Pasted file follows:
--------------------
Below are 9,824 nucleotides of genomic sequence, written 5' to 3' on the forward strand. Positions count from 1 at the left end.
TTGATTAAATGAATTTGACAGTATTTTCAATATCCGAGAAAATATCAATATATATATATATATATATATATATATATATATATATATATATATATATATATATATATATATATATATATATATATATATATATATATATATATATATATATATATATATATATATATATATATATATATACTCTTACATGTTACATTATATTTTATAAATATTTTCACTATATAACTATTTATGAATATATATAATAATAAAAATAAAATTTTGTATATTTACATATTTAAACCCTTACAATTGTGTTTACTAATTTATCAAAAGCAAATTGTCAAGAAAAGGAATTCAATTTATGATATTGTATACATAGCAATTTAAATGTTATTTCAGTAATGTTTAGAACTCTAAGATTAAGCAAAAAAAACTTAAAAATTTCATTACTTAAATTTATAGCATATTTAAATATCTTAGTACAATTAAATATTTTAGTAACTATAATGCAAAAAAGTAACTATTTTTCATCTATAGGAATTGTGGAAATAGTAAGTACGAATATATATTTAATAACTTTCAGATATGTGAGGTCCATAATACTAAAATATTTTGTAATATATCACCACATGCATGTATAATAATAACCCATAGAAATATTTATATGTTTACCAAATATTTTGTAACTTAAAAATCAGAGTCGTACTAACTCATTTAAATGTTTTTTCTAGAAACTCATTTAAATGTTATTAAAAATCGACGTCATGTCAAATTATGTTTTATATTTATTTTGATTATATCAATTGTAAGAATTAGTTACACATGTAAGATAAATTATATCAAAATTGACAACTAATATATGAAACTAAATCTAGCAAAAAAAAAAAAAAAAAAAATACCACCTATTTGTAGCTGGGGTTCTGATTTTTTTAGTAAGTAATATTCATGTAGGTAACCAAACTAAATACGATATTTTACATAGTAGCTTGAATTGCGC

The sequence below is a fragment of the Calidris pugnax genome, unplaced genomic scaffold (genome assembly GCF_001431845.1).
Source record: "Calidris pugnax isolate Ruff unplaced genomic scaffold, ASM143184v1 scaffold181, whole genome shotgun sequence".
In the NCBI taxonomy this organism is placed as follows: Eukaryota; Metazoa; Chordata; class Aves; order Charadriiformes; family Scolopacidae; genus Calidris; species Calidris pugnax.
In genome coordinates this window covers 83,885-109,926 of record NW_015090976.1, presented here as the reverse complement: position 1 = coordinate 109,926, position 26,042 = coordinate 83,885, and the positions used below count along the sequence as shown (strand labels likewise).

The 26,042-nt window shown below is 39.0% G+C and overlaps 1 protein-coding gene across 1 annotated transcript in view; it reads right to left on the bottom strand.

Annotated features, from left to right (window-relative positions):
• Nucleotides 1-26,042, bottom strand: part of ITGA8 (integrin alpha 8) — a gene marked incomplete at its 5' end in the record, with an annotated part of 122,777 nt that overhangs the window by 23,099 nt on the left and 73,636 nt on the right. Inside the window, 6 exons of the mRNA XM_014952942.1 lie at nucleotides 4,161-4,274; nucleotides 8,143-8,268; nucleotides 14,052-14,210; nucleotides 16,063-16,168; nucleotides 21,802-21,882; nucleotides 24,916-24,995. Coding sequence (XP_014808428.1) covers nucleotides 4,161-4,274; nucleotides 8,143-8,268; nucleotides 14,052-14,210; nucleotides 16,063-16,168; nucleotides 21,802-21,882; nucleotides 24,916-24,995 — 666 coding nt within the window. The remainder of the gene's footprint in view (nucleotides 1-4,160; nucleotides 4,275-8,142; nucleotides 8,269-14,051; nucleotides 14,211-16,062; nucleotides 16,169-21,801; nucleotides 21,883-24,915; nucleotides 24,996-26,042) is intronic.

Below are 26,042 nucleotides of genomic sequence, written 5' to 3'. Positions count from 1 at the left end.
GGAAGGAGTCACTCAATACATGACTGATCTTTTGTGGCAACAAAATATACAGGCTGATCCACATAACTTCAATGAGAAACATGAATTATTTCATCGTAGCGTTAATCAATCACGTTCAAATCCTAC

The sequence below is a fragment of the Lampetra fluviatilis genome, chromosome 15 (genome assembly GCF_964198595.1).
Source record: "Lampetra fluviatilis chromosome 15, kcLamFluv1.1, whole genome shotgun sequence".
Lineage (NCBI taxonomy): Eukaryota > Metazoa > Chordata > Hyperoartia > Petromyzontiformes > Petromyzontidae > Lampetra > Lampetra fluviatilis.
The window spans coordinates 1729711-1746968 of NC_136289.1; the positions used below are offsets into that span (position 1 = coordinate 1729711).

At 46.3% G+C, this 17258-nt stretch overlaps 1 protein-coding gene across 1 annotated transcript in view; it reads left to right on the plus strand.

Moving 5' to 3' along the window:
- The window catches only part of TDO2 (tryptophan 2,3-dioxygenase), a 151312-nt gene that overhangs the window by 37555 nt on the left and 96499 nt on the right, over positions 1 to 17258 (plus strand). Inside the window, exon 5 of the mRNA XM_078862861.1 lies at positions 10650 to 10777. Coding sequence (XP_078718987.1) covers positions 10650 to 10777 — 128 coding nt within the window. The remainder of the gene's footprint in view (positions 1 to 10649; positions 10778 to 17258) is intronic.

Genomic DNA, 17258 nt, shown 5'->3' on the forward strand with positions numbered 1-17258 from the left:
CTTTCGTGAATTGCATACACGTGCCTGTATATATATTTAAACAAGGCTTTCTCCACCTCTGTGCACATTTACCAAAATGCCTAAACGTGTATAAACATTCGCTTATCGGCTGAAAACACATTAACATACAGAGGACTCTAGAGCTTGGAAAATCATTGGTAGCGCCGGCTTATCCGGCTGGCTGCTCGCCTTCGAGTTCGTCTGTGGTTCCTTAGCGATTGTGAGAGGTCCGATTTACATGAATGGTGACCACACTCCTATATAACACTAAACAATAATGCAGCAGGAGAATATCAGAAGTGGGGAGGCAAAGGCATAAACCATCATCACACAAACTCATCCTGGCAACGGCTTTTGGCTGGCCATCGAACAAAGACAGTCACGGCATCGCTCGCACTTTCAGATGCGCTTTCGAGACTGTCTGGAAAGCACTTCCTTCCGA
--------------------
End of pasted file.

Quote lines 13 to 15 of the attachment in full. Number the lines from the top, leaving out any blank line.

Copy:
Source record: "Lampetra fluviatilis chromosome 15, kcLamFluv1.1, whole genome shotgun sequence".
Lineage (NCBI taxonomy): Eukaryota > Metazoa > Chordata > Hyperoartia > Petromyzontiformes > Petromyzontidae > Lampetra > Lampetra fluviatilis.
The window spans coordinates 1729711-1746968 of NC_136289.1; the positions used below are offsets into that span (position 1 = coordinate 1729711).